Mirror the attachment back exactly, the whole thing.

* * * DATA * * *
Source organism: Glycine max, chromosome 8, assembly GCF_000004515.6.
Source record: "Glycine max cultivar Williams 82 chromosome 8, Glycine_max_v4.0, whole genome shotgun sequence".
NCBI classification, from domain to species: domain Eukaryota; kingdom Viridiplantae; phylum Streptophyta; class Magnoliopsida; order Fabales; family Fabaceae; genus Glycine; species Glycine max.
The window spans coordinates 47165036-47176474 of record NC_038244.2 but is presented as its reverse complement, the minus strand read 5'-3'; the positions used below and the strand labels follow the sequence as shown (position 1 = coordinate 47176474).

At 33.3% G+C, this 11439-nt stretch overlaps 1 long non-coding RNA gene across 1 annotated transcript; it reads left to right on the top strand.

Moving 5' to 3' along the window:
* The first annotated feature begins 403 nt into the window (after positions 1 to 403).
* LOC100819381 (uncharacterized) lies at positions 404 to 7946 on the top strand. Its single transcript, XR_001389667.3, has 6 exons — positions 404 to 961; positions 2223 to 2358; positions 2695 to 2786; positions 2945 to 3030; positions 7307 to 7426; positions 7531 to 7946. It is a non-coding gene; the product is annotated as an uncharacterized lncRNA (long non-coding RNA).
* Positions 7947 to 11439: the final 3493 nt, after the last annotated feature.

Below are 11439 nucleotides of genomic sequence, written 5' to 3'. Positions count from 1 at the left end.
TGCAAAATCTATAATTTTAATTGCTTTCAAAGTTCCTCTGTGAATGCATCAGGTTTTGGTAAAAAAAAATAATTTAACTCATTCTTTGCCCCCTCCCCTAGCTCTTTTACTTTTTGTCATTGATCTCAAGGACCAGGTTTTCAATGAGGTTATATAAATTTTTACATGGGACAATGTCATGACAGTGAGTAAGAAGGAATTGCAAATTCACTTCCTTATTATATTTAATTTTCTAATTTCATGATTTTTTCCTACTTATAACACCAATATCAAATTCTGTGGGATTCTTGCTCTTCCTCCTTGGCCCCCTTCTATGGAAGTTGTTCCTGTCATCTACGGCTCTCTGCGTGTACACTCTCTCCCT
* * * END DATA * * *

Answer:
Source organism: Glycine max, chromosome 8, assembly GCF_000004515.6.
Source record: "Glycine max cultivar Williams 82 chromosome 8, Glycine_max_v4.0, whole genome shotgun sequence".
NCBI classification, from domain to species: domain Eukaryota; kingdom Viridiplantae; phylum Streptophyta; class Magnoliopsida; order Fabales; family Fabaceae; genus Glycine; species Glycine max.
The window spans coordinates 47165036-47176474 of record NC_038244.2 but is presented as its reverse complement, the minus strand read 5'-3'; the positions used below and the strand labels follow the sequence as shown (position 1 = coordinate 47176474).

At 33.3% G+C, this 11439-nt stretch overlaps 1 long non-coding RNA gene across 1 annotated transcript; it reads left to right on the top strand.

Moving 5' to 3' along the window:
* The first annotated feature begins 403 nt into the window (after positions 1 to 403).
* LOC100819381 (uncharacterized) lies at positions 404 to 7946 on the top strand. Its single transcript, XR_001389667.3, has 6 exons — positions 404 to 961; positions 2223 to 2358; positions 2695 to 2786; positions 2945 to 3030; positions 7307 to 7426; positions 7531 to 7946. It is a non-coding gene; the product is annotated as an uncharacterized lncRNA (long non-coding RNA).
* Positions 7947 to 11439: the final 3493 nt, after the last annotated feature.

Below are 11439 nucleotides of genomic sequence, written 5' to 3'. Positions count from 1 at the left end.
TGCAAAATCTATAATTTTAATTGCTTTCAAAGTTCCTCTGTGAATGCATCAGGTTTTGGTAAAAAAAAATAATTTAACTCATTCTTTGCCCCCTCCCCTAGCTCTTTTACTTTTTGTCATTGATCTCAAGGACCAGGTTTTCAATGAGGTTATATAAATTTTTACATGGGACAATGTCATGACAGTGAGTAAGAAGGAATTGCAAATTCACTTCCTTATTATATTTAATTTTCTAATTTCATGATTTTTTCCTACTTATAACACCAATATCAAATTCTGTGGGATTCTTGCTCTTCCTCCTTGGCCCCCTTCTATGGAAGTTGTTCCTGTCATCTACGGCTCTCTGCGTGTACACTCTCTCCCT